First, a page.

The ubiquitous nature of consumer needs somehow has contributed to the tech space being flooded with various solutions — even more than are needed. Lagos — in contrast to other markets — for one has enjoyed a fair share of this saturation.
This simple analogy can be translated to mean different things for different startups. However, those meaning to explore uncharted territory might do well to follow in Nkiru Amadi Emina’s footsteps. Nkiru Amadi Emina is the CEO/Product manager of ThinkHat, alongside her team, they are transforming the way delivery works with their flagship product, “Jalo”. And if it would please you to know, Jalo has an eye for “advantage”. What that mean is; it’s excluding itself entirely from the rat race to explore a terrain where market potential not only abound but also enable it best serve its customers.
“There is a potential market in Lagos, but it is also a crowded market” she says.Advertisement
Jalo – On Demand Delivery — is a hybrid logistics and technology solution that adopts internet technology to transform the way delivery works. While others are exploring the rigid terrains in Lagos, they choose to set camp in Abuja. With Jalo, they are providing a way to conveniently move packages from one point to another by ensuring that the entire logistics between when a request is made to when it is fulfilled is powered using technology.
How Jalo works
Jalo primarily tends to the B2B market, but they also made it possible for individuals to request delivery of anything (any legal object) thereby making it a two sided solution; each providing delivery services that meet both the needs of businesses and consumers.
“Like having a venn diagram where Jalo sits right in the middle of all that” says Nkiru.
The first side of Jalo solution is extended to businesses “who do deliveries”, want to extend to areas they don’t reach but “do not necessarily want to bear the burden of handling the delivery process”. The focus here for Jalo is to acquire them as delivery partners. This it does with its online (this is Jalo’s “merchant’s dashboard”) platform where such businesses can just go on that platform (this is on the assumption that; as delivery partners to Jalo, it’s a requisite that they own an account which automatically gives them access to a dashboard); fill in their request and Jalo handles the delivery. Mind you, since these businesses are already registered businesses their office location is usually the pickup location by default. The awesome thing in addition to the aforementioned is that, the businesses can check the status of their order at every point and also track the location of the delivery agent at the point of delivery.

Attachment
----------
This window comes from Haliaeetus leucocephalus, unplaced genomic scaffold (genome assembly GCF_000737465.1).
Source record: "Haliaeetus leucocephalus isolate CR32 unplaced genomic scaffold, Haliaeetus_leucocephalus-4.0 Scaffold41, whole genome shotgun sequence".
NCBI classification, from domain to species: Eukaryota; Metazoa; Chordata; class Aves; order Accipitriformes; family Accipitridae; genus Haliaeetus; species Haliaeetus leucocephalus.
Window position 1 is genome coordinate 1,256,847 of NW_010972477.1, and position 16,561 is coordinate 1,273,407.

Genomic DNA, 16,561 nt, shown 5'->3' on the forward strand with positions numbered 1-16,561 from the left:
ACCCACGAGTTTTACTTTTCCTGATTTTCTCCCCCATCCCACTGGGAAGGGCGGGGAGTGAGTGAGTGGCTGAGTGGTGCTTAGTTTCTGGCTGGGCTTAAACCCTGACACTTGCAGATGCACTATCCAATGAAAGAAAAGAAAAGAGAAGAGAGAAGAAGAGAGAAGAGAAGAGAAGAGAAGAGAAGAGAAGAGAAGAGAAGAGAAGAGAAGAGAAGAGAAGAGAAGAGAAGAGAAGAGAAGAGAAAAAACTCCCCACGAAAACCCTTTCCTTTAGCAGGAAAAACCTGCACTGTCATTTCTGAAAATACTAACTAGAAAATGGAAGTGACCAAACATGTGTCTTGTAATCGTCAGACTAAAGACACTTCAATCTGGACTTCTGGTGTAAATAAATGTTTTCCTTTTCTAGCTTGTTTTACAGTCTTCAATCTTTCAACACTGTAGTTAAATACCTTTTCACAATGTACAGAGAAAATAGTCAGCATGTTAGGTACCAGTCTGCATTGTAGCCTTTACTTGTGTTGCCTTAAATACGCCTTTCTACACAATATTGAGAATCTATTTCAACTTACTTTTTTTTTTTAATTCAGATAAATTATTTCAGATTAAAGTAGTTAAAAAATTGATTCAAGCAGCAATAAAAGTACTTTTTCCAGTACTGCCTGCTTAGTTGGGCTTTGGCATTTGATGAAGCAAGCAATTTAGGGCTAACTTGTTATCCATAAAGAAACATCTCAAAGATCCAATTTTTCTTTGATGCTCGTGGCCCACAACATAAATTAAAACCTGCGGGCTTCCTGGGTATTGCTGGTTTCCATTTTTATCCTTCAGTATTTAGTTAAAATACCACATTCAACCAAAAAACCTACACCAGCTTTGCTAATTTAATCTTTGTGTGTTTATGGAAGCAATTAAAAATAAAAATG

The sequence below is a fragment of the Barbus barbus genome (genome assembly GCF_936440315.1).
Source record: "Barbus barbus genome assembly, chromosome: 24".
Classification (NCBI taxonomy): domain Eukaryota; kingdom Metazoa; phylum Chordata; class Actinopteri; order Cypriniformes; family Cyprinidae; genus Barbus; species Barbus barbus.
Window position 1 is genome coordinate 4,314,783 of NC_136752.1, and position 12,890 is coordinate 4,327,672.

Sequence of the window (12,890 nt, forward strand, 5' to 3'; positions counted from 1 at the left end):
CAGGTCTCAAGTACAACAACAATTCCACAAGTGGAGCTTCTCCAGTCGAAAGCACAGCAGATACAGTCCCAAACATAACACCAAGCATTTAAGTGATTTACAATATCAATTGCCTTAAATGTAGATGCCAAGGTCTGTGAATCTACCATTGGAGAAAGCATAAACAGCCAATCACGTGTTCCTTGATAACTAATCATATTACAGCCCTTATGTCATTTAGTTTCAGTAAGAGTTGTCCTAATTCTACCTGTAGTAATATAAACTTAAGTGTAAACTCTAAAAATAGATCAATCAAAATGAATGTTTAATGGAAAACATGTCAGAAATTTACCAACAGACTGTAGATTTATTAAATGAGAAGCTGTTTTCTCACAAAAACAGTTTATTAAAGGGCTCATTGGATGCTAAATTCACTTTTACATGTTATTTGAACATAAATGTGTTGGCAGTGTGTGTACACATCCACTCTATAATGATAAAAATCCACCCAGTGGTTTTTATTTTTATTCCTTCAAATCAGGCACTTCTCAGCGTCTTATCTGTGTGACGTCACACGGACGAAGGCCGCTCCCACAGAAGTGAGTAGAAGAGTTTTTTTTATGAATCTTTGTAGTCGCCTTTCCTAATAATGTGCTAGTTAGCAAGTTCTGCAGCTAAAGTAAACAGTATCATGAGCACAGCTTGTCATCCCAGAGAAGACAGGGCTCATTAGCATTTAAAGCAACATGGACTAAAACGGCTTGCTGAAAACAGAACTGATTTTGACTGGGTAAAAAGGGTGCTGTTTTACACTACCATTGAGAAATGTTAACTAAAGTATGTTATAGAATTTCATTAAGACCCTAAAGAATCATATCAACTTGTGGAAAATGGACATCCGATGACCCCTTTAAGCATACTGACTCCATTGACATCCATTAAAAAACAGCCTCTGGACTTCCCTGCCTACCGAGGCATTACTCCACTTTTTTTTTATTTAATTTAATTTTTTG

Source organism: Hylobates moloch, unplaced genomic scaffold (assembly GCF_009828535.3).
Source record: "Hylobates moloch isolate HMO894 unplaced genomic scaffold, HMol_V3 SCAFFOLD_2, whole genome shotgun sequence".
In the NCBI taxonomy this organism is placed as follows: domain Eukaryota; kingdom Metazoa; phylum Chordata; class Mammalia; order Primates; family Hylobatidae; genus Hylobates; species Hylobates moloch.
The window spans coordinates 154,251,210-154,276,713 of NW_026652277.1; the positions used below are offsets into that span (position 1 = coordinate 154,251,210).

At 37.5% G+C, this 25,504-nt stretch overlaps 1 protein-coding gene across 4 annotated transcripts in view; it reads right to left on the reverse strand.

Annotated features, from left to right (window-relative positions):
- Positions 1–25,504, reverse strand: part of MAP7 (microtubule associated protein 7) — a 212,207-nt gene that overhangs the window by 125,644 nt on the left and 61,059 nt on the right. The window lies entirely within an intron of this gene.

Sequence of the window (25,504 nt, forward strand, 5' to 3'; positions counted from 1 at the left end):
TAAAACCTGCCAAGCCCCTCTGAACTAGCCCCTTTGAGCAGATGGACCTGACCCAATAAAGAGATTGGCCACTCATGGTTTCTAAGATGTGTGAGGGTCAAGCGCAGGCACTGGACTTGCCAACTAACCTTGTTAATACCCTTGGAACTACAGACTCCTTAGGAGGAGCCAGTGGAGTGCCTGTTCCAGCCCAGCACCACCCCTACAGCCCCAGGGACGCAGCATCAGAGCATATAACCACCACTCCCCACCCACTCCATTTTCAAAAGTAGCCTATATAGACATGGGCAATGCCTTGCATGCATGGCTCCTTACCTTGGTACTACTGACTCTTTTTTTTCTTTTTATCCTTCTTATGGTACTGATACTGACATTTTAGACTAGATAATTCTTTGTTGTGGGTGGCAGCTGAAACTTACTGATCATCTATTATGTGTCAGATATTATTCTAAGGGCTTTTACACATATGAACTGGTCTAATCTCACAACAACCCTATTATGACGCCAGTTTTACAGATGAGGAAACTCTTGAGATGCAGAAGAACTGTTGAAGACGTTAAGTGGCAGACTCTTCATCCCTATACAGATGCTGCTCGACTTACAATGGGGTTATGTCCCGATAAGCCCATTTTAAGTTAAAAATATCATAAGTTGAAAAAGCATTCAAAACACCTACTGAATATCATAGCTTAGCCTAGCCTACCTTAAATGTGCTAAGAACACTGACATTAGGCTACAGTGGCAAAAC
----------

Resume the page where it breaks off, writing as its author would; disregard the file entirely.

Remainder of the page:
The other half of Jalo’s solution is built around a platform that connects consumers to local stores (Jalo Get-it). More like a hyper-local eCommerce store. Jalo partners with small local stores within Abuja who “don’t necessarily care for delivery” — “but want to make their product easily available for their customers” — by convincing or helping them to put their inventory online and customers can browse through the platform make their orders and Jalo handles the product delivery.
It’s basically a platform where customers can go make their delivery request, set their pickup location, set up their check up location, choose transportation medium to deliver the product and Jalo handles the rest.
With all the “advantage” talk, it’s no brainer as to why Jalo set up base in Abuja. Asides from the fact that they clearly understand the market they are dealing with, the transportation network in Abuja no doubt is almost flawless and it has helped manage logistics effectively, and also meet up delivery within few hours. Keeping to time is as integral aspect of important of On Demand Delivery after all. Interesting.
Jalo’s pricing is calculated based on distance. For each location there’s a fixed delivery cost (drop off fee) and a fixed base fare (the cost to pickup from that particular location). For instance, Wuse 2 in Abuja has a pickup fee of₦50, while a pickup from Lifecamp in Abuja as well is₦150. These locations also have their respective fixed drop off fees as well. But generally the total cost (both pickup and drop off) of a delivery can be as cheap as₦400 or even less.
So far the business has survived through bootstrapping. Although Jalo recently picked up interest from an investor and according to Nkiru, all that remains is to finalize the modalities of the deal. Also the business was selected as part of the startups to benefit from TEEP 2016 programme and would get a sum of $5000, part – if not all – of which constitutes the business’ early stage funding.
“Customer acquisition has been the major challenge and that transacts to slow market penetration” says Nkiru. However the following statement by Nkiru describes their approach to tackling the challenge “we are trying to be fast and also move fast”. They are very optimistic about a change in trend when they finally seal the funding deals.
Jalo is looking to bolster its current figures of delivery partners and “get it” merchant/local stores — which it hopes to expand to 200 in the coming days — and is also staunch on exploring more uncharted territory. According to Nkiru, places like Port Harcourt, Edo and Kaduna sit on top of expansion plans.
If one by now already understands Nkiru’s concept of advantage, then Lagos is still a far cry from her agenda – something she clearly emphasises. So far, it’s been working so we have no reason to fault that.
Jalo may be new to the market, given its recent launch on the 29th of March, but sure possess an eagle eye for identifying opportunities and a technology enabled sledge hammer for nailing it.
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